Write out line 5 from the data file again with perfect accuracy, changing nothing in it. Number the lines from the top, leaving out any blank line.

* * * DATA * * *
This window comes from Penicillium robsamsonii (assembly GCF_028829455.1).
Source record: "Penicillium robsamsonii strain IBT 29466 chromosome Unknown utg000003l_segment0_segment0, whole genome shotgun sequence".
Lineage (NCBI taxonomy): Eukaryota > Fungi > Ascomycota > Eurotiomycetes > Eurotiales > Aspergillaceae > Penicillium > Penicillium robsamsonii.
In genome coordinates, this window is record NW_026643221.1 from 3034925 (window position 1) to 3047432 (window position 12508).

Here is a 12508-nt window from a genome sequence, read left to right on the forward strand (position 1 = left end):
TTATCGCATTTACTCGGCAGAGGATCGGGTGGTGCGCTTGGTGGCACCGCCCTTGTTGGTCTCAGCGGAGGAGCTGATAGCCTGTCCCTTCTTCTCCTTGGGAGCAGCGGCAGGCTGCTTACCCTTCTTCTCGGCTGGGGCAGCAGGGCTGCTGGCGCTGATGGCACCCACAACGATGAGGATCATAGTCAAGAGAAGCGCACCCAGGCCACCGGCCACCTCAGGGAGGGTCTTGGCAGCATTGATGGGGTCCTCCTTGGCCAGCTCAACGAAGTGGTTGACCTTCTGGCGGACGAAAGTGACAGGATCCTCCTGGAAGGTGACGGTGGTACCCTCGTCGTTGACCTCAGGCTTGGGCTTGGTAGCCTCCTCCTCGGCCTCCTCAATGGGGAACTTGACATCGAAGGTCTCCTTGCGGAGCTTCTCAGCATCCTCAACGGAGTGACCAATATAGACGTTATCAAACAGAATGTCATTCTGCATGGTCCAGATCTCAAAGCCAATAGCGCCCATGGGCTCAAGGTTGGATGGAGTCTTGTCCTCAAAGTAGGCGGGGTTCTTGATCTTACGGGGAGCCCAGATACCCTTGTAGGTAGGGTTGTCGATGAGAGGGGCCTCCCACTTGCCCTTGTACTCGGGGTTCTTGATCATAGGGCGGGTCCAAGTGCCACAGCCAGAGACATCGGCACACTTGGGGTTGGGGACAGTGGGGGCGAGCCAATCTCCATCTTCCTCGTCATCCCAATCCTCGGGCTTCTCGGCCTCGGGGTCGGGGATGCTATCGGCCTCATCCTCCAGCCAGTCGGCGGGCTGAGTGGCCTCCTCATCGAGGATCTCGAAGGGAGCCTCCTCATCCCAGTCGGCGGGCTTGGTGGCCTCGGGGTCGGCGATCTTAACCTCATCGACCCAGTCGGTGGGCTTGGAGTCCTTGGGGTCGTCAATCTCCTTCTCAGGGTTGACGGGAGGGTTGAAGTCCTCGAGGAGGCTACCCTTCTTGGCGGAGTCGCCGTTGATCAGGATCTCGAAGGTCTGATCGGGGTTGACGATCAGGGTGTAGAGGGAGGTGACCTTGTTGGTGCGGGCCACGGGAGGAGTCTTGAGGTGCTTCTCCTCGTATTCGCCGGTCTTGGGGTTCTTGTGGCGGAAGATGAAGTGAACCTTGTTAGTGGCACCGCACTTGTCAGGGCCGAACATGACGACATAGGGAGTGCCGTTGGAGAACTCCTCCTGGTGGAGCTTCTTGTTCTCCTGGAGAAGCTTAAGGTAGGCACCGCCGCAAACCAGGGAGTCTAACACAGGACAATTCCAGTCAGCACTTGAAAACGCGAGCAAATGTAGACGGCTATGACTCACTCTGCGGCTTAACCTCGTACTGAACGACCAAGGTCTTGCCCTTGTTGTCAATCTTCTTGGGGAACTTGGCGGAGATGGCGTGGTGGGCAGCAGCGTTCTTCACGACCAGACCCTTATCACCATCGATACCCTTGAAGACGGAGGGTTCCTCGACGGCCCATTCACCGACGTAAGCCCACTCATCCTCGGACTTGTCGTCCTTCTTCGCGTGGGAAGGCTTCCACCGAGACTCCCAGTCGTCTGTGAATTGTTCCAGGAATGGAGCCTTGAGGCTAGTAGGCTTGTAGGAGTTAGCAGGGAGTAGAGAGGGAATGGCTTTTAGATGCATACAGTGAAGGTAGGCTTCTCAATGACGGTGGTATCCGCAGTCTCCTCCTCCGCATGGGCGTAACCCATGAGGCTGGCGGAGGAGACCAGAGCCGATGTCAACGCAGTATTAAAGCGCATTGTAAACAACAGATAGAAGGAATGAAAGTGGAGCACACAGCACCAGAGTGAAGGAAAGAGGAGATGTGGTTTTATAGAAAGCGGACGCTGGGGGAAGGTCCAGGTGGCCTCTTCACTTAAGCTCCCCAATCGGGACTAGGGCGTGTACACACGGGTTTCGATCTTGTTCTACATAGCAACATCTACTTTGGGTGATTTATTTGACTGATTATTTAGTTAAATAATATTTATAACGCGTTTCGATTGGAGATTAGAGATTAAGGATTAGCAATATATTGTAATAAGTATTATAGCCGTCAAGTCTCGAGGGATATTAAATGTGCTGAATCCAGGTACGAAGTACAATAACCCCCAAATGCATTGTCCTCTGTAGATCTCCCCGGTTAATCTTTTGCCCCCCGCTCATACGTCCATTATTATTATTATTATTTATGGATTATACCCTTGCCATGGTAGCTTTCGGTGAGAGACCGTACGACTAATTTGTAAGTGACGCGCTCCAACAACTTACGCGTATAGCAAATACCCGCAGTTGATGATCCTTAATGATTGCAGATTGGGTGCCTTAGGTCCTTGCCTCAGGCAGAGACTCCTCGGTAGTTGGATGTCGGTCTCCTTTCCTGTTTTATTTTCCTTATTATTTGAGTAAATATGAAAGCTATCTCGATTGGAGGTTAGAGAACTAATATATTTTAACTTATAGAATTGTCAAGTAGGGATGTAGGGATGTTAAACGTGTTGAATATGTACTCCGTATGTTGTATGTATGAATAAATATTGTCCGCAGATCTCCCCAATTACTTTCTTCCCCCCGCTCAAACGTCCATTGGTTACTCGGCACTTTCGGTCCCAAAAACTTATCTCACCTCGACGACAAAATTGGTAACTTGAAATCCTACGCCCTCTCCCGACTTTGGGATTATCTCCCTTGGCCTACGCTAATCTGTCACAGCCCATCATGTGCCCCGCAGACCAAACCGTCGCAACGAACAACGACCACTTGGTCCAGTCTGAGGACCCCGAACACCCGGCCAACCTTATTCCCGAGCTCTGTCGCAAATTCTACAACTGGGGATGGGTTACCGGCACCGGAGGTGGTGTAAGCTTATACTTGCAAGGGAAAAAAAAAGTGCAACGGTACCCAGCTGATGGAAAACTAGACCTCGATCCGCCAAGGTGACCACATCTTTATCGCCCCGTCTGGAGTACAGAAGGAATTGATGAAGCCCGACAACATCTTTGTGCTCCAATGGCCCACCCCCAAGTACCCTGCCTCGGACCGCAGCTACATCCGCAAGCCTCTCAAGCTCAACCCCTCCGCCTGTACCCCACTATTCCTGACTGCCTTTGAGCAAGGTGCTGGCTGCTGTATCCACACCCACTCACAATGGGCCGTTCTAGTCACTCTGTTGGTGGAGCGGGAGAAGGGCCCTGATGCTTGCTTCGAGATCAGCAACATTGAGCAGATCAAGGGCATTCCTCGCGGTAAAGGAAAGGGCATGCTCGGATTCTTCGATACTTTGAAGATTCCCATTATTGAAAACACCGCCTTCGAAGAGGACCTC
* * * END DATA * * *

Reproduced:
Here is a 12508-nt window from a genome sequence, read left to right on the forward strand (position 1 = left end):